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The Middle East peace process – 20 years later
Members of Middle East negotiating teams from past peace talks share their impressions and reflections after two decades of negotiating for Palestinian-Israeli peace
Published in Ahram Online on 02 - 11 - 2011

"Sometimes, yes, I think maybe it would have been better for us to have walked the path of negotiations when (Egyptian president Anwar) Sadat proposed it back then. Often times I think that it is futile to continue negotiating, but it has become so that we have no other choice," said a long time Palestinian negotiator who spoke to Ahram Online of his long 20-year involvement in peace negotiations.
In November 1977 when Sadat went to Jerusalem, he certainly hoped to establish Egyptian-Israeli peace. Thereby restoring the remainder of Egypt's territories captured and occupied by Israel since the 1967 Six Day War and only partially liberated during the 1973 October War.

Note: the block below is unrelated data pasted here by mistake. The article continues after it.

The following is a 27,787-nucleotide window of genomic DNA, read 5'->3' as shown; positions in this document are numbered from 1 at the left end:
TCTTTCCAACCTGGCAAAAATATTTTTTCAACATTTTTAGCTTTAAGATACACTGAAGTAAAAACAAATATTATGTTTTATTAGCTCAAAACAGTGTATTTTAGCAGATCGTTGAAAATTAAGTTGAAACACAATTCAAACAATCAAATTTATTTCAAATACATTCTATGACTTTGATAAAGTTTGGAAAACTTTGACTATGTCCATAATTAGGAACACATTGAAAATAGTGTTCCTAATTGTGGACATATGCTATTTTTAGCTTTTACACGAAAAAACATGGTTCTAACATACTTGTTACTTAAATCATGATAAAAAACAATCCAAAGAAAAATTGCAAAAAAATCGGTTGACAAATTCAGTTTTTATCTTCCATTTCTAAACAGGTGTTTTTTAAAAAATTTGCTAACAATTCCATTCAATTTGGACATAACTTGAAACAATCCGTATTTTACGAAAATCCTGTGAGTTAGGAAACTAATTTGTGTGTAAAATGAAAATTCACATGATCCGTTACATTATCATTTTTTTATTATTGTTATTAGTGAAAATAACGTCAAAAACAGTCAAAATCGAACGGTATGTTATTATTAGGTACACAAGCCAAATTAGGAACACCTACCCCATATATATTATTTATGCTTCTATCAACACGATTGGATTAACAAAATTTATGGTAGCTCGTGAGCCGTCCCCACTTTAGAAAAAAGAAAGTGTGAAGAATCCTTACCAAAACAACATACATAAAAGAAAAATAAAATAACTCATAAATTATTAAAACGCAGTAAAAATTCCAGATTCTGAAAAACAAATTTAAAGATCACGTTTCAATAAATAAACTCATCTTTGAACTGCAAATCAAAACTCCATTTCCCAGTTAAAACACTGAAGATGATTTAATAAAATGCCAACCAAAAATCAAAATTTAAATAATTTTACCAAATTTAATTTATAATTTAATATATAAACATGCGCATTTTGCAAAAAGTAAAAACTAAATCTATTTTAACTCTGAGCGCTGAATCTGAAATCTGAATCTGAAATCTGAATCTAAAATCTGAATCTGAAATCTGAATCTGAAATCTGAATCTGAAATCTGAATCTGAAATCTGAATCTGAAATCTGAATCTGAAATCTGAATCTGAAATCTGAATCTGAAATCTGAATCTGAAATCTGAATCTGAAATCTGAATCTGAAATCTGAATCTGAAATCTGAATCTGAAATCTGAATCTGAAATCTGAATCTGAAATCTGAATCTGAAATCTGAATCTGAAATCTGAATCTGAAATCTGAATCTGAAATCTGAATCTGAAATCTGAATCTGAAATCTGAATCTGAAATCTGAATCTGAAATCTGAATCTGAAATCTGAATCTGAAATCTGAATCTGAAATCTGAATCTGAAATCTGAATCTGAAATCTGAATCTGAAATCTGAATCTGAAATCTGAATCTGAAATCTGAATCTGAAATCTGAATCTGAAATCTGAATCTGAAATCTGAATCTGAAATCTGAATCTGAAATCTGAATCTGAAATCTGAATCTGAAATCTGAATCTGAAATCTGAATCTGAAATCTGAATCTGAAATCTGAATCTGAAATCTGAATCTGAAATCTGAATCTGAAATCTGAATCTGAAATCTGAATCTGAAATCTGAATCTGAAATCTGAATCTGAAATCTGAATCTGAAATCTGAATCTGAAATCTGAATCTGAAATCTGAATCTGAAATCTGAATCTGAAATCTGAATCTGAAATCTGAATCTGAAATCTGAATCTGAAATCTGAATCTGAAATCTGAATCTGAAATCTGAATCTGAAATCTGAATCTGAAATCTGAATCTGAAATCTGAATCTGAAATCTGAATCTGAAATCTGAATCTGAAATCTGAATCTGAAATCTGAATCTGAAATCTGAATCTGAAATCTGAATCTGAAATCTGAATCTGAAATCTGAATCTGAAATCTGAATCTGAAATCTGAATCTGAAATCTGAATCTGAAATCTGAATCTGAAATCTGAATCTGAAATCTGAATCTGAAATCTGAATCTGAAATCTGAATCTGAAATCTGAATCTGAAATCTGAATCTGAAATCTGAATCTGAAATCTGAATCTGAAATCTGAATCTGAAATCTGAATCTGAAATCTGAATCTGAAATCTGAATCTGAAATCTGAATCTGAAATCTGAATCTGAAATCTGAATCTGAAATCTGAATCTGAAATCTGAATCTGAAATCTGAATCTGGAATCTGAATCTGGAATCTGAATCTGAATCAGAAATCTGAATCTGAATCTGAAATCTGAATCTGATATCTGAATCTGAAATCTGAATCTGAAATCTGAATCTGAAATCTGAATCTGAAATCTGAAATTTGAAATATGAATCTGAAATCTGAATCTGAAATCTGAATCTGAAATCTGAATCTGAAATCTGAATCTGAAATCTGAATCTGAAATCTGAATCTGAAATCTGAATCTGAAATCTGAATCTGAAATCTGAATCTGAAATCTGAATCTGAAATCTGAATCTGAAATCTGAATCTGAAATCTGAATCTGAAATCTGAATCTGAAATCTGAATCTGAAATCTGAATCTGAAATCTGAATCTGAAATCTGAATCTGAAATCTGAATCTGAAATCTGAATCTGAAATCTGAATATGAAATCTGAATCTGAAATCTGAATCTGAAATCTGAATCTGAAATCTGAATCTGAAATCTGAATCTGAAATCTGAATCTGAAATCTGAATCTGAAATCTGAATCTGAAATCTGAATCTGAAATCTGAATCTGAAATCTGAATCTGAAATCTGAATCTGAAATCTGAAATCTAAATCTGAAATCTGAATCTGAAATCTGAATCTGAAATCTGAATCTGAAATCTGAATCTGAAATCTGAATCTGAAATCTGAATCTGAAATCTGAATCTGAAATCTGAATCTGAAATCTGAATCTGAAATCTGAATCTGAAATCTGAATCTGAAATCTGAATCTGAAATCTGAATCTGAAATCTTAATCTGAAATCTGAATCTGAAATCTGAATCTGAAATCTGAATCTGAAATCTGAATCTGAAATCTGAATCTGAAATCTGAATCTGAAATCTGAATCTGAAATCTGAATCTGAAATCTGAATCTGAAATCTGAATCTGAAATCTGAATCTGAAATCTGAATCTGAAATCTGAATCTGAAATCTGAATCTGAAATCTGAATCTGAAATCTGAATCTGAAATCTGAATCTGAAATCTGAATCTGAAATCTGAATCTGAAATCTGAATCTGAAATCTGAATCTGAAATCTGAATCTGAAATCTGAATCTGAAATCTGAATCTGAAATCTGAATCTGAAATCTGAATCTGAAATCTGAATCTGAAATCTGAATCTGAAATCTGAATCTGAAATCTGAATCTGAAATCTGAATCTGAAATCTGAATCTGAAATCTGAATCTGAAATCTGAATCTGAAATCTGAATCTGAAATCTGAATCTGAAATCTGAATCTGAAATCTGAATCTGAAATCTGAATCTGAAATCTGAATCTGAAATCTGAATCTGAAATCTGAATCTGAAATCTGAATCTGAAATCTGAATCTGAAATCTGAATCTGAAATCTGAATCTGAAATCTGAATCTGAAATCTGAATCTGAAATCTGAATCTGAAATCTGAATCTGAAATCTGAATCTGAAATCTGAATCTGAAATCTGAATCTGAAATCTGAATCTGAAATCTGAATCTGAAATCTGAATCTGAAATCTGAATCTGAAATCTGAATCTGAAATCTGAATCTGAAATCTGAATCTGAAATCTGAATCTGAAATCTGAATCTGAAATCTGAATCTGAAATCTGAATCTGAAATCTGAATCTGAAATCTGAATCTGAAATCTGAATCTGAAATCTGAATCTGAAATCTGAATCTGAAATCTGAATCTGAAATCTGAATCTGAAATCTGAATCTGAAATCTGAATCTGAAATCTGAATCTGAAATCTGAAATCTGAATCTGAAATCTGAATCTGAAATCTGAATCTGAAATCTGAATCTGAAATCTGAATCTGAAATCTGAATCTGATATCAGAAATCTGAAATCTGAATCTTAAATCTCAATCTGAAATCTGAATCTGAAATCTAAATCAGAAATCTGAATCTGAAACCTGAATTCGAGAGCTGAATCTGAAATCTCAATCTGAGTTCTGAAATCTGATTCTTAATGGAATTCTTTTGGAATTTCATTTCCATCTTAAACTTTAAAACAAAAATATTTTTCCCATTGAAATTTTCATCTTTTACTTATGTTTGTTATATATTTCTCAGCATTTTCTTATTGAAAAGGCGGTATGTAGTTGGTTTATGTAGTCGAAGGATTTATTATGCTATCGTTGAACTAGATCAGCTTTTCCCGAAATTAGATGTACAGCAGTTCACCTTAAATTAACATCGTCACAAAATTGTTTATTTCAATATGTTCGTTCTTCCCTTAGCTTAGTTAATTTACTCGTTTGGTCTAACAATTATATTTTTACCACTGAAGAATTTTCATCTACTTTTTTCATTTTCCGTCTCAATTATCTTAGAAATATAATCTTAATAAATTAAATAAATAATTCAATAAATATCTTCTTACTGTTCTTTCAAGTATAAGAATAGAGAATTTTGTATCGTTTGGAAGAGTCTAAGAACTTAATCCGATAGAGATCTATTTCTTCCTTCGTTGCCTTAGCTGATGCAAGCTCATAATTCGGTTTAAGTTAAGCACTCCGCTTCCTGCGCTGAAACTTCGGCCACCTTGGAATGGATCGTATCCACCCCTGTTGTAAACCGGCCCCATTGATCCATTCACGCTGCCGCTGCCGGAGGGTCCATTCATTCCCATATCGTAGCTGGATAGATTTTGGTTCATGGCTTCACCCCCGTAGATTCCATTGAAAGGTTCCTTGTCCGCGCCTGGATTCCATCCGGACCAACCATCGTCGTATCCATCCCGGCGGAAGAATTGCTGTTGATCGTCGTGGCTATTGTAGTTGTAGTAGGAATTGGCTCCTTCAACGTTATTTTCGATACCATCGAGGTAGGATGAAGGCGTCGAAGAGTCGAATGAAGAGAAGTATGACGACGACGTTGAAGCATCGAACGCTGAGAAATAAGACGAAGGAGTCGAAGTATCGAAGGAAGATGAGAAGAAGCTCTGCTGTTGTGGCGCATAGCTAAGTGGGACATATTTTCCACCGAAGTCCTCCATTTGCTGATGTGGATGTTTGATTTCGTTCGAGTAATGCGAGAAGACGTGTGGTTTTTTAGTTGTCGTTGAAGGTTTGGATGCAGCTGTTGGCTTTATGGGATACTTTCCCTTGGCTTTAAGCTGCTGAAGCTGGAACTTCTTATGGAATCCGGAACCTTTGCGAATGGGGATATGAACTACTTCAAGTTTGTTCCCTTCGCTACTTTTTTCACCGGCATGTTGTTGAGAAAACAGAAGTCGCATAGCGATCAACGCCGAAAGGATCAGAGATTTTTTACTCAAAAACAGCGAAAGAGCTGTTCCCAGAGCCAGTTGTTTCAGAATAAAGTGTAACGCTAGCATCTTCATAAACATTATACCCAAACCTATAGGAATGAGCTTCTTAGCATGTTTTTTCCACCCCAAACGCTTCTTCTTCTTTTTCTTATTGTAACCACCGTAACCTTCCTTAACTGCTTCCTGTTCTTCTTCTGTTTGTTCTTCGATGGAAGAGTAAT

Sadat was also hoping to open the door for a wider Arab-Israeli peace: particularly a Palestinian-Israeli peace settlement. What is more, a draft for a Palestinian-Israeli peace deal had been negotiated along the lines of the 1978 Camp David Accords, just one year before the conclusion of the full Egyptian-Israeli peace deal.
At the time, Sadat was shrugged off as a traitor, willing to give up on the whole of historic Palestine, which was divided by a UN resolution in 1947. In the years after 1979, there were some hidden overtures between the Palestinians and Israelis but nothing really materialised until the launch of the Madrid Peace Conference.